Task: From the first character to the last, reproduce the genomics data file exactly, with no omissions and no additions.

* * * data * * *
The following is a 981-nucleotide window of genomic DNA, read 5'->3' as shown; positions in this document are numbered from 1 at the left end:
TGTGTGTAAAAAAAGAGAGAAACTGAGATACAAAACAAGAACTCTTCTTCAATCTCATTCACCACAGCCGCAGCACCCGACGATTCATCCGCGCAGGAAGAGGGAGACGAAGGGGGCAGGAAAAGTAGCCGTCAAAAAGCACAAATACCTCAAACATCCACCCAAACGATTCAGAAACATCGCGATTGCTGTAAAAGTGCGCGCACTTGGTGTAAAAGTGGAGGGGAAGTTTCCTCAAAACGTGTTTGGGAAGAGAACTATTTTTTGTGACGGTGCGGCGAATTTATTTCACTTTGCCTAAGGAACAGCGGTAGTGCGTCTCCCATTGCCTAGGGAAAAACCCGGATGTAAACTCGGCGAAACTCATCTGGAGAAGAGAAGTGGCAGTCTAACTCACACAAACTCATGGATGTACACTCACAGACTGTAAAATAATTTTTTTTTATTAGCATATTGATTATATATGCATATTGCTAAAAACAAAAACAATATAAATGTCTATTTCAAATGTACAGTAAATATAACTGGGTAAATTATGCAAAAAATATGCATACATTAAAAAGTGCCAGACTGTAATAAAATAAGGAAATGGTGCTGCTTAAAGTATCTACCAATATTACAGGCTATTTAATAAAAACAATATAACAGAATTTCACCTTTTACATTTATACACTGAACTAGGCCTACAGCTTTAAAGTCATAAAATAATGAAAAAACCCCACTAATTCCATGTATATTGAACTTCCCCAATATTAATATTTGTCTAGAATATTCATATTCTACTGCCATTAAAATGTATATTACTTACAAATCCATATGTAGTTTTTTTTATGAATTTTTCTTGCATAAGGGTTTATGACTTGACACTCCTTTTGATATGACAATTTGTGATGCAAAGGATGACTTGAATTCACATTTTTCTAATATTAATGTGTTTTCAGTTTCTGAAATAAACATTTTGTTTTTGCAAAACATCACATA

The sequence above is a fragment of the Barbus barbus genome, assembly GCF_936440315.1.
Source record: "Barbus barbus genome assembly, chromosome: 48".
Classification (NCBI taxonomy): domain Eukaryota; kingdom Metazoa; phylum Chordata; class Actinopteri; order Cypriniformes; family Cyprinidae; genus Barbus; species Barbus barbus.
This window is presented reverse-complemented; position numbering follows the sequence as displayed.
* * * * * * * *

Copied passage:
The following is a 981-nucleotide window of genomic DNA, read 5'->3' as shown; positions in this document are numbered from 1 at the left end:
TGTGTGTAAAAAAAGAGAGAAACTGAGATACAAAACAAGAACTCTTCTTCAATCTCATTCACCACAGCCGCAGCACCCGACGATTCATCCGCGCAGGAAGAGGGAGACGAAGGGGGCAGGAAAAGTAGCCGTCAAAAAGCACAAATACCTCAAACATCCACCCAAACGATTCAGAAACATCGCGATTGCTGTAAAAGTGCGCGCACTTGGTGTAAAAGTGGAGGGGAAGTTTCCTCAAAACGTGTTTGGGAAGAGAACTATTTTTTGTGACGGTGCGGCGAATTTATTTCACTTTGCCTAAGGAACAGCGGTAGTGCGTCTCCCATTGCCTAGGGAAAAACCCGGATGTAAACTCGGCGAAACTCATCTGGAGAAGAGAAGTGGCAGTCTAACTCACACAAACTCATGGATGTACACTCACAGACTGTAAAATAATTTTTTTTTATTAGCATATTGATTATATATGCATATTGCTAAAAACAAAAACAATATAAATGTCTATTTCAAATGTACAGTAAATATAACTGGGTAAATTATGCAAAAAATATGCATACATTAAAAAGTGCCAGACTGTAATAAAATAAGGAAATGGTGCTGCTTAAAGTATCTACCAATATTACAGGCTATTTAATAAAAACAATATAACAGAATTTCACCTTTTACATTTATACACTGAACTAGGCCTACAGCTTTAAAGTCATAAAATAATGAAAAAACCCCACTAATTCCATGTATATTGAACTTCCCCAATATTAATATTTGTCTAGAATATTCATATTCTACTGCCATTAAAATGTATATTACTTACAAATCCATATGTAGTTTTTTTTATGAATTTTTCTTGCATAAGGGTTTATGACTTGACACTCCTTTTGATATGACAATTTGTGATGCAAAGGATGACTTGAATTCACATTTTTCTAATATTAATGTGTTTTCAGTTTCTGAAATAAACATTTTGTTTTTGCAAAACATCACATA

The sequence above is a fragment of the Barbus barbus genome, assembly GCF_936440315.1.
Source record: "Barbus barbus genome assembly, chromosome: 48".
Classification (NCBI taxonomy): domain Eukaryota; kingdom Metazoa; phylum Chordata; class Actinopteri; order Cypriniformes; family Cyprinidae; genus Barbus; species Barbus barbus.
This window is presented reverse-complemented; position numbering follows the sequence as displayed.